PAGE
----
After twenty minutes of school today, my daughter came out of her room and announced that she was "done school for the day". I chuckled (I couldn't help it) and told her that I didn't think so.
"Aw, mom. Why do I have to do any more school today?" she whined.
"Because you aren't done," was my practical reply. "If I could, Hannah, I would put you in a classroom for a day. It would be a wake-up call for you to see how long the class has to do one subject. How would you like that?" I asked.
"I wouldn't," was her reply.
I asked her to bring me her math. To my pleasant surprise (and really, I shouldn't be surprised by now), she had already completed two lessons, including one test, which she got 100 percent on.
I had planned to get her to work on her spelling and penmanship, but I let it go. This is where I have had to change quite a bit. Hannah and I are very different in this way. I am very text book in my learning and she is not, therefore, I am combining both styles into her curriculum this year. Having her do some text book learning is my security blanket that shows me where she is and ensures me that I am not missing anything. However, I allow her some space for her own creative way of learning - which is sometimes very eccentric - because that's when the sparkle is in her eye. Because of this, she is becoming a self-learner, which is essential if I want her to be able to continue homeschooling through high school (which I do).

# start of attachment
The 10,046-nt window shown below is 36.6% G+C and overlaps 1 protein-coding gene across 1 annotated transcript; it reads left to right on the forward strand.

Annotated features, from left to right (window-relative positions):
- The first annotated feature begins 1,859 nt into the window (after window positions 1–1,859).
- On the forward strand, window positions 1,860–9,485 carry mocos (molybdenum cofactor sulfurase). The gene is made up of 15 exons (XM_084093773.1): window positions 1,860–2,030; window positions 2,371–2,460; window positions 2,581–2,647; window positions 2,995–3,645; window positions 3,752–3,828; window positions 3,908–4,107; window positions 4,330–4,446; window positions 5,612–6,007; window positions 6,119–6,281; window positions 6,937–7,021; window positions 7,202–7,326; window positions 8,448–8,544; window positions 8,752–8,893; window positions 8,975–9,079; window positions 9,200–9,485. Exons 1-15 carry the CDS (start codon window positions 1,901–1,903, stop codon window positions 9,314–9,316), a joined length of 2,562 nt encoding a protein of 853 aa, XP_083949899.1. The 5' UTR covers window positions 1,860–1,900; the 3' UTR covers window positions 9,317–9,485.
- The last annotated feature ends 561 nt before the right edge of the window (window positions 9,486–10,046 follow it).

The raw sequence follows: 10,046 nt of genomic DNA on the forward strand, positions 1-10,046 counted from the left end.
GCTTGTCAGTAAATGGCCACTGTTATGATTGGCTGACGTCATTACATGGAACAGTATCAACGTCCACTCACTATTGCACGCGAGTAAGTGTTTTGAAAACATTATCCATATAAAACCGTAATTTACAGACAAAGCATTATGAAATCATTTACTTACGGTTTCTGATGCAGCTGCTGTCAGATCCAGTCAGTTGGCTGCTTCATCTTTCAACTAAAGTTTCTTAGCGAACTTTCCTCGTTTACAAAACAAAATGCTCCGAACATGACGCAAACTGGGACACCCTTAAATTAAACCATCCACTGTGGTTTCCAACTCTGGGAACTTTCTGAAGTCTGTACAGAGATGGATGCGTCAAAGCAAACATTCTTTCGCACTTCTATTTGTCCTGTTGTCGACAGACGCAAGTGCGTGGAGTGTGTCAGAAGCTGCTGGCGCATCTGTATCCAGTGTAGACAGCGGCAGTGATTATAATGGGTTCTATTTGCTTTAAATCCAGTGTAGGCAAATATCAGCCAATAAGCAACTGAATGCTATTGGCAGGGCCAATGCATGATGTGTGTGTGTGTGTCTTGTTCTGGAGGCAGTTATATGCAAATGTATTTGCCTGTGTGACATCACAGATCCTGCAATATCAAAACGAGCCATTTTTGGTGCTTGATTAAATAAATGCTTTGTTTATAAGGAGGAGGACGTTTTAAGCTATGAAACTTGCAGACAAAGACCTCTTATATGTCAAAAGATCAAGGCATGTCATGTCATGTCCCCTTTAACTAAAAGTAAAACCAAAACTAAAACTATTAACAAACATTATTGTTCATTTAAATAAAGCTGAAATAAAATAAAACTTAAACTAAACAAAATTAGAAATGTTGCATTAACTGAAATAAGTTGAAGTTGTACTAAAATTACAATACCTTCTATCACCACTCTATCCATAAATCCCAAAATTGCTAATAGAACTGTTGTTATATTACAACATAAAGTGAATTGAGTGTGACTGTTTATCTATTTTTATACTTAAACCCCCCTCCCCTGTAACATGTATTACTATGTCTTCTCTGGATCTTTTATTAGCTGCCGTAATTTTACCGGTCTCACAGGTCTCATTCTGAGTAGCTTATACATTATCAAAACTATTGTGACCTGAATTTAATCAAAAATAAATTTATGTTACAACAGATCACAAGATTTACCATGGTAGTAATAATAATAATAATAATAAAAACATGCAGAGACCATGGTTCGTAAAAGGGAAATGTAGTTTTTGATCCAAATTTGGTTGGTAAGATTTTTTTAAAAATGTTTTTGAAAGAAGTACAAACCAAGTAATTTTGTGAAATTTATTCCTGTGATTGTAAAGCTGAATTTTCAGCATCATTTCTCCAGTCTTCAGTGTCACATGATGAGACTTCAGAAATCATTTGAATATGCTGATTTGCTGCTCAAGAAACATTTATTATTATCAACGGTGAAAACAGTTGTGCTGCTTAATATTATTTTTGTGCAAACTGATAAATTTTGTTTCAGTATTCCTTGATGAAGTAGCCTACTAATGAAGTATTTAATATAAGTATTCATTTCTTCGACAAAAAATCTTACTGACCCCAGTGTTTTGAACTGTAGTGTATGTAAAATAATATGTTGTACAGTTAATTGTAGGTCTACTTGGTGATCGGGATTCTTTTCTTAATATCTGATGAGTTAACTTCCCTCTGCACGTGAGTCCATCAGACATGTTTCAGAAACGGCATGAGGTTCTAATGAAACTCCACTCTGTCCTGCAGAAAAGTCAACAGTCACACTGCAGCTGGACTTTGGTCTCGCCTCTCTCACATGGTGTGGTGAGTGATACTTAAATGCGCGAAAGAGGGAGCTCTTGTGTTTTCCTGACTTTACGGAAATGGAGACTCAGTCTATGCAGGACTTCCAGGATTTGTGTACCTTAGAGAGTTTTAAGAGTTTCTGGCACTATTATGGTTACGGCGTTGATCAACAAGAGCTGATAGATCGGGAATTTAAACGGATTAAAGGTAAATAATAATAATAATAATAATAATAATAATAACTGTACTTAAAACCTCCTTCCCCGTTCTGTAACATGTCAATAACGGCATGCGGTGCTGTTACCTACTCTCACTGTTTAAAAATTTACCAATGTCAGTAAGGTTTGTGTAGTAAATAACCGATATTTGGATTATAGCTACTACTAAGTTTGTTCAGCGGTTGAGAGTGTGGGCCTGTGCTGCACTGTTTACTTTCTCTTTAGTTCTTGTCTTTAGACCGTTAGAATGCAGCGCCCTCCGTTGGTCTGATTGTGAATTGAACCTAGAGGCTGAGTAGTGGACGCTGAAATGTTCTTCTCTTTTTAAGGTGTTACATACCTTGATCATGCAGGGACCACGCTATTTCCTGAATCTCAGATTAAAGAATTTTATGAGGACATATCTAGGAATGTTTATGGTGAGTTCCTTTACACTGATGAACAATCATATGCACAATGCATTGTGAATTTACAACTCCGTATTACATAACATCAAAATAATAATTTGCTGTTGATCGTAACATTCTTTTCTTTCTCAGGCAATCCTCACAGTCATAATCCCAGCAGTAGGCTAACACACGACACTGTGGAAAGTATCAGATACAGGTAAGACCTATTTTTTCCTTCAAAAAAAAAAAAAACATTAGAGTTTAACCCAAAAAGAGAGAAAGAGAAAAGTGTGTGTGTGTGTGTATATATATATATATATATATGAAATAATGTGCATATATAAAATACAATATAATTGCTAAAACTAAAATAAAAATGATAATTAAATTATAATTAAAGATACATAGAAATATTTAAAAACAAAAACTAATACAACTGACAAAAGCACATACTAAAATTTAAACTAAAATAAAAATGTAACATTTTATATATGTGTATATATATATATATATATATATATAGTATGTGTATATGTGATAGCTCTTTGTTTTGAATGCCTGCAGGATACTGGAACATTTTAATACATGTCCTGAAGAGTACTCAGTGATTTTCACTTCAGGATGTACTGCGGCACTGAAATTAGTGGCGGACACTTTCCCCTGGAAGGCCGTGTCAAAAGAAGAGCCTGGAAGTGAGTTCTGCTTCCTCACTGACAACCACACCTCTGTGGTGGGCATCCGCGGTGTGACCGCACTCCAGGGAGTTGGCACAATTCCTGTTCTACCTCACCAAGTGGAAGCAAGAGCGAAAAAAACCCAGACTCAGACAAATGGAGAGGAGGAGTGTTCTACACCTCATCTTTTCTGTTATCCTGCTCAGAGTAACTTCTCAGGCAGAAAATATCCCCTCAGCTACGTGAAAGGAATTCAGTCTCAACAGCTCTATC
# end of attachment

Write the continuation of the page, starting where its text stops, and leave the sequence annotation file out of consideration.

She has read 10 Boxcar Children books (on average 90-100 pages each) in 10 days, as well as six new Robert Munsch books, and six other new books (including an Amelia Bedelia grade one reader and two Bill Peet books - he's wonderful!) in that same time period. She devours books. Yes, we have to work on her penmanship, spelling and creative writing in particular, but she is so far ahead in her reading (including comprehension) and math that I cut her some slack today.
Instead, she sat at the kitchen table and asked me to do a puzzle with her. This was not an ordinary puzzle. It was an upside down puzzle (an example of her eccentricity). Yes, my daughter is quite bored with regular puzzles, so she turns the pieces upside down, mixes them up, and puts them together. I am a little ashamed to admit that she is much better at this than I am.
This is the kind of girl I have to teach.
I'm a little afraid that within a couple of years, she'll be giving me lessons.